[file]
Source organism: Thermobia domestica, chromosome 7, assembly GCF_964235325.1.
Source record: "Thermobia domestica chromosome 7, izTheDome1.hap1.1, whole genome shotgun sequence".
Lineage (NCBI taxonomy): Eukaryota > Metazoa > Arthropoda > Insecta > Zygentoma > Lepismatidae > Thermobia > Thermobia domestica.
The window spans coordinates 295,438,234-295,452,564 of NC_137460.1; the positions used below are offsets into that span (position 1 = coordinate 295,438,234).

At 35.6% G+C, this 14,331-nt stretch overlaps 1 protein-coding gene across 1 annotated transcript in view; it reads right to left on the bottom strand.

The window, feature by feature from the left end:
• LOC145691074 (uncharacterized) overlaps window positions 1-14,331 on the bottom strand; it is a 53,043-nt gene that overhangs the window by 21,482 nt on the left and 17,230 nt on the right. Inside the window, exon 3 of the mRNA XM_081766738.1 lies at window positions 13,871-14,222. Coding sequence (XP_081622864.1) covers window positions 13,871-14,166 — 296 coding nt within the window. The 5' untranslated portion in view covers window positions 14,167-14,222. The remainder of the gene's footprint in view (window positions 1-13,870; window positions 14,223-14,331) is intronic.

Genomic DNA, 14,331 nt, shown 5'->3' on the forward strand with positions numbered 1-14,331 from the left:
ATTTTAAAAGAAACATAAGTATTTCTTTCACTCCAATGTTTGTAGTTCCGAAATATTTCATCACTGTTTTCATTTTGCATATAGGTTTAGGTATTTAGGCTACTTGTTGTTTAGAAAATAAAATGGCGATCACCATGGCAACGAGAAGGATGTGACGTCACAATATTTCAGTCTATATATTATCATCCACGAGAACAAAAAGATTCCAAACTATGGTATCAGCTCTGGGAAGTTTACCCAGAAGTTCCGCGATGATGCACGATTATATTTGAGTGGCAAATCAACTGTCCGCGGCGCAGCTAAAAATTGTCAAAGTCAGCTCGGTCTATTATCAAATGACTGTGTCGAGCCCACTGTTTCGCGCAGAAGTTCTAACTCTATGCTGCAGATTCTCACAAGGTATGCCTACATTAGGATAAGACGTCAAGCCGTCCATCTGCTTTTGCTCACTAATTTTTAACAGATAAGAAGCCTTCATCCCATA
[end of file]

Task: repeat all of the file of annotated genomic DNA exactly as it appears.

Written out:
Source organism: Thermobia domestica, chromosome 7, assembly GCF_964235325.1.
Source record: "Thermobia domestica chromosome 7, izTheDome1.hap1.1, whole genome shotgun sequence".
Lineage (NCBI taxonomy): Eukaryota > Metazoa > Arthropoda > Insecta > Zygentoma > Lepismatidae > Thermobia > Thermobia domestica.
The window spans coordinates 295,438,234-295,452,564 of NC_137460.1; the positions used below are offsets into that span (position 1 = coordinate 295,438,234).

At 35.6% G+C, this 14,331-nt stretch overlaps 1 protein-coding gene across 1 annotated transcript in view; it reads right to left on the bottom strand.

The window, feature by feature from the left end:
• LOC145691074 (uncharacterized) overlaps window positions 1-14,331 on the bottom strand; it is a 53,043-nt gene that overhangs the window by 21,482 nt on the left and 17,230 nt on the right. Inside the window, exon 3 of the mRNA XM_081766738.1 lies at window positions 13,871-14,222. Coding sequence (XP_081622864.1) covers window positions 13,871-14,166 — 296 coding nt within the window. The 5' untranslated portion in view covers window positions 14,167-14,222. The remainder of the gene's footprint in view (window positions 1-13,870; window positions 14,223-14,331) is intronic.

Genomic DNA, 14,331 nt, shown 5'->3' on the forward strand with positions numbered 1-14,331 from the left:
ATTTTAAAAGAAACATAAGTATTTCTTTCACTCCAATGTTTGTAGTTCCGAAATATTTCATCACTGTTTTCATTTTGCATATAGGTTTAGGTATTTAGGCTACTTGTTGTTTAGAAAATAAAATGGCGATCACCATGGCAACGAGAAGGATGTGACGTCACAATATTTCAGTCTATATATTATCATCCACGAGAACAAAAAGATTCCAAACTATGGTATCAGCTCTGGGAAGTTTACCCAGAAGTTCCGCGATGATGCACGATTATATTTGAGTGGCAAATCAACTGTCCGCGGCGCAGCTAAAAATTGTCAAAGTCAGCTCGGTCTATTATCAAATGACTGTGTCGAGCCCACTGTTTCGCGCAGAAGTTCTAACTCTATGCTGCAGATTCTCACAAGGTATGCCTACATTAGGATAAGACGTCAAGCCGTCCATCTGCTTTTGCTCACTAATTTTTAACAGATAAGAAGCCTTCATCCCATA